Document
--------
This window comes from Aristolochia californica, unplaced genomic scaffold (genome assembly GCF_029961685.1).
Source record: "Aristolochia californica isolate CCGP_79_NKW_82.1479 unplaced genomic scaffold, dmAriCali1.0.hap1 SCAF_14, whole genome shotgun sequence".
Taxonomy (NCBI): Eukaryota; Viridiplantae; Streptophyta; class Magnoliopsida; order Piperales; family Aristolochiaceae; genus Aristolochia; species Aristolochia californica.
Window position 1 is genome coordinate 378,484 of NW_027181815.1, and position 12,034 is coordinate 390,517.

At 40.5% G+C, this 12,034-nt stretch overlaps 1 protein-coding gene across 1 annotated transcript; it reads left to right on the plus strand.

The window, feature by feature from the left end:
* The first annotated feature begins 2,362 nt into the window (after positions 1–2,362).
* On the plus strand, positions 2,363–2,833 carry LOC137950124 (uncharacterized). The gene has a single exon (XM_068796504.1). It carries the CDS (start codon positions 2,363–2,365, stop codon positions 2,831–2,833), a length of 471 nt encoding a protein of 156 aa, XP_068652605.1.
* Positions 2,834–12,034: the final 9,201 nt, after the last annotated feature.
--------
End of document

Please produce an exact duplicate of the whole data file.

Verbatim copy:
This window comes from Aristolochia californica, unplaced genomic scaffold (genome assembly GCF_029961685.1).
Source record: "Aristolochia californica isolate CCGP_79_NKW_82.1479 unplaced genomic scaffold, dmAriCali1.0.hap1 SCAF_14, whole genome shotgun sequence".
Taxonomy (NCBI): Eukaryota; Viridiplantae; Streptophyta; class Magnoliopsida; order Piperales; family Aristolochiaceae; genus Aristolochia; species Aristolochia californica.
Window position 1 is genome coordinate 378,484 of NW_027181815.1, and position 12,034 is coordinate 390,517.

At 40.5% G+C, this 12,034-nt stretch overlaps 1 protein-coding gene across 1 annotated transcript; it reads left to right on the plus strand.

The window, feature by feature from the left end:
* The first annotated feature begins 2,362 nt into the window (after positions 1–2,362).
* On the plus strand, positions 2,363–2,833 carry LOC137950124 (uncharacterized). The gene has a single exon (XM_068796504.1). It carries the CDS (start codon positions 2,363–2,365, stop codon positions 2,831–2,833), a length of 471 nt encoding a protein of 156 aa, XP_068652605.1.
* Positions 2,834–12,034: the final 9,201 nt, after the last annotated feature.